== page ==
Republic Records no longer using the world “Urban,” encouraging “rest of the music industry to follow suit”
In the midst of nationwide protests for racial justice, Republic Records (owned by Universal Music Group, one of the three existing major labels) have finally decided to do away with the term "Urban," which has long been used to group together hip hop, R&B, and other music by black artists, and which many believe is antiquated and marginalizes musicians. "Effective immediately, Republic Records will remove 'Urban' from our verbiage in describing departments, employee titles, and music genres," the label writes.
They continue, "As with a lot of our history, the original connotation of the term urban was not deemed negative. Nearly 50 years ago [black New York radio DJ] Frankie Crocker coined the term ‘urban’ to define the sound of his radio station in an attempt to better represent his audience. However, over time the meaning and connotations of ‘urban’ have shifted and it developed into a generalization of Black people in many sectors of the music industry, including employees and music by Black artists. While this change will not and does not affect any of our staff structurally, it will remove the use of this antiquated term."
"We encourage the rest of the music industry to follow suit as it is important to shape the future of what we want it to look like, and not adhere to the outdated structures of the past." Let's see if others in the industry (like maybe the Grammys) do indeed follow suit.
Republic also announced that they're working with UMG's task force to donate $25 million to a variety of racial justice organizations, including Black Girl Ventures, Black Lives Matter, Black Mental Health Alliance, Colin Kaepernick Foundation, Color Of Change, Equal Justice Initiative, National Association of Black Journalists, Silence the Shame, Sickle Cell Disease Foundation of California, The Bail Project, When We All Vote and more.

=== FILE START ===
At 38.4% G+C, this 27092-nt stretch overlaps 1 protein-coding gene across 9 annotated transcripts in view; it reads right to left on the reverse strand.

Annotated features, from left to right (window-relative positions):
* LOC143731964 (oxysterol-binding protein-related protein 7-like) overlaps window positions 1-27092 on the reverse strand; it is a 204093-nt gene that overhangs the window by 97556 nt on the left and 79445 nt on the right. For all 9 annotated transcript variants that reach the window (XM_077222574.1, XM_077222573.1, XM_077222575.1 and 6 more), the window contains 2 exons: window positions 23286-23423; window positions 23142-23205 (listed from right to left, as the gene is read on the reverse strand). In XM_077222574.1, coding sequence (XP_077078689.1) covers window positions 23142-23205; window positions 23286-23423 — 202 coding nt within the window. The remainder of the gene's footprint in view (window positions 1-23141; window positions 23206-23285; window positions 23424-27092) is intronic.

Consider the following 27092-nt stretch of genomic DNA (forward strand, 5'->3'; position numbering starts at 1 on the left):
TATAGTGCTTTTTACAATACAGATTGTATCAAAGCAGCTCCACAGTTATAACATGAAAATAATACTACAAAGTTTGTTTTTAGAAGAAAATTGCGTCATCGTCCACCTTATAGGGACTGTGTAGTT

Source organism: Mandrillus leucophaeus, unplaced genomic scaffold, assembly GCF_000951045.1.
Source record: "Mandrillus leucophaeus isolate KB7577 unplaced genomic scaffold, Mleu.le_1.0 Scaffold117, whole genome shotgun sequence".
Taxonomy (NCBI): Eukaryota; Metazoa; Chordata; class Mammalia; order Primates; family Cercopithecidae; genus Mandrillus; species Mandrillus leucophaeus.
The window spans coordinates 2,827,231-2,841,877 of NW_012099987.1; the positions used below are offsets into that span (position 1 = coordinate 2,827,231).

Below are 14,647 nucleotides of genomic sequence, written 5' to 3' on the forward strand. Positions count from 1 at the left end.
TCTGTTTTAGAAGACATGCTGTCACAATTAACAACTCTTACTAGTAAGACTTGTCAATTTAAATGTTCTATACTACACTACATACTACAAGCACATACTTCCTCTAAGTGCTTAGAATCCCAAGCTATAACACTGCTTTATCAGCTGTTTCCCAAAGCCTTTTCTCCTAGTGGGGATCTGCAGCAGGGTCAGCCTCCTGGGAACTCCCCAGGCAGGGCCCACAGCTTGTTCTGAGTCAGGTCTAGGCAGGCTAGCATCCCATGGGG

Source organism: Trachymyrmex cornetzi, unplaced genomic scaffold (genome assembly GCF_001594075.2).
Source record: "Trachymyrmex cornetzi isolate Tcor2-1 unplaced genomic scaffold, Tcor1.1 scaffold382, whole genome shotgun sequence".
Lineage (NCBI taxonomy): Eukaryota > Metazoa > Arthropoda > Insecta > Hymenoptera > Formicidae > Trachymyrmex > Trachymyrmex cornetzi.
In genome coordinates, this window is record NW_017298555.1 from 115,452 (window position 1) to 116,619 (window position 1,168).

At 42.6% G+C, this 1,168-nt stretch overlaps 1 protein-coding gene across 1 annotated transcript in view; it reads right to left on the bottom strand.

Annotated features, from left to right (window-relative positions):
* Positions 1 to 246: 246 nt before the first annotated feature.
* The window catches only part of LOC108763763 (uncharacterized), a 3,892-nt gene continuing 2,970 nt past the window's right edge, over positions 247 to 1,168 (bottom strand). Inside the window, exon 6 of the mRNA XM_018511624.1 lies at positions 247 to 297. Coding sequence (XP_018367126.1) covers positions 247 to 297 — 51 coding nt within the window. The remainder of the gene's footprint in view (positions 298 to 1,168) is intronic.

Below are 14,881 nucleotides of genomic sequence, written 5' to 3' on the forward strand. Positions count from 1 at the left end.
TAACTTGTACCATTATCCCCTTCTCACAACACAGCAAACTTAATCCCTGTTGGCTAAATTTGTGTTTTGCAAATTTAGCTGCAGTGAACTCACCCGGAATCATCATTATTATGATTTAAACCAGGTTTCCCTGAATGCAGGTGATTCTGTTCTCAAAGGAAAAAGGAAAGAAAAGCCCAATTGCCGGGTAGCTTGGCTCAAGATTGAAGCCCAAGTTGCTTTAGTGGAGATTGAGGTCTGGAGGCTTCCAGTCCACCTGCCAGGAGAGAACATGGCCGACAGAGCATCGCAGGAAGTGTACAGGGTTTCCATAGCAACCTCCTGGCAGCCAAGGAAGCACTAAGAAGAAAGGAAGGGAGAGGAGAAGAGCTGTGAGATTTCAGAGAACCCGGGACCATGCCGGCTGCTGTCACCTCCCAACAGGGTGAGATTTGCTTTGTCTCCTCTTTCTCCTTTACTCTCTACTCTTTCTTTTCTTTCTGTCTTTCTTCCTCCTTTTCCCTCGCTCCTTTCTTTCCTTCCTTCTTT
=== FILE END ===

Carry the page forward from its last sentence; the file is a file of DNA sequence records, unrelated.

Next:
A 2018 Billboard piece by Keith Murphy on the term "Urban" reads:
Has the time come to retire “urban”? As an umbrella term for hip-hop and R&B, it’s either convenient and apt or an antiquated shorthand for music made by black artists. And as a department at many labels dating back to the 1970s, it has arguably marginalized black musicians and those who work with them.
As conversations about race and gender have intensified culturewide, “urban” is getting reassessed too. In early August, Music Business Worldwide reported that several black executives wanted to see the term eliminated. Sources at Warner/Chappell confirm to Billboard that outgoing CEO Jon Platt, who is exiting his post to head Sony/ATV, is among those who want to do away with the term.
Most objections are to the word itself. “The connotation of the word doesn't hold a positive weight,” explains Sam Taylor, senior vp creative at Kobalt Music Group, the rights management and publishing company. “It’s downgrading R&B, soul and hip-hop’s incredible impact on music. And as black executives, we have the power to phase ‘urban’ out -- to change the description.”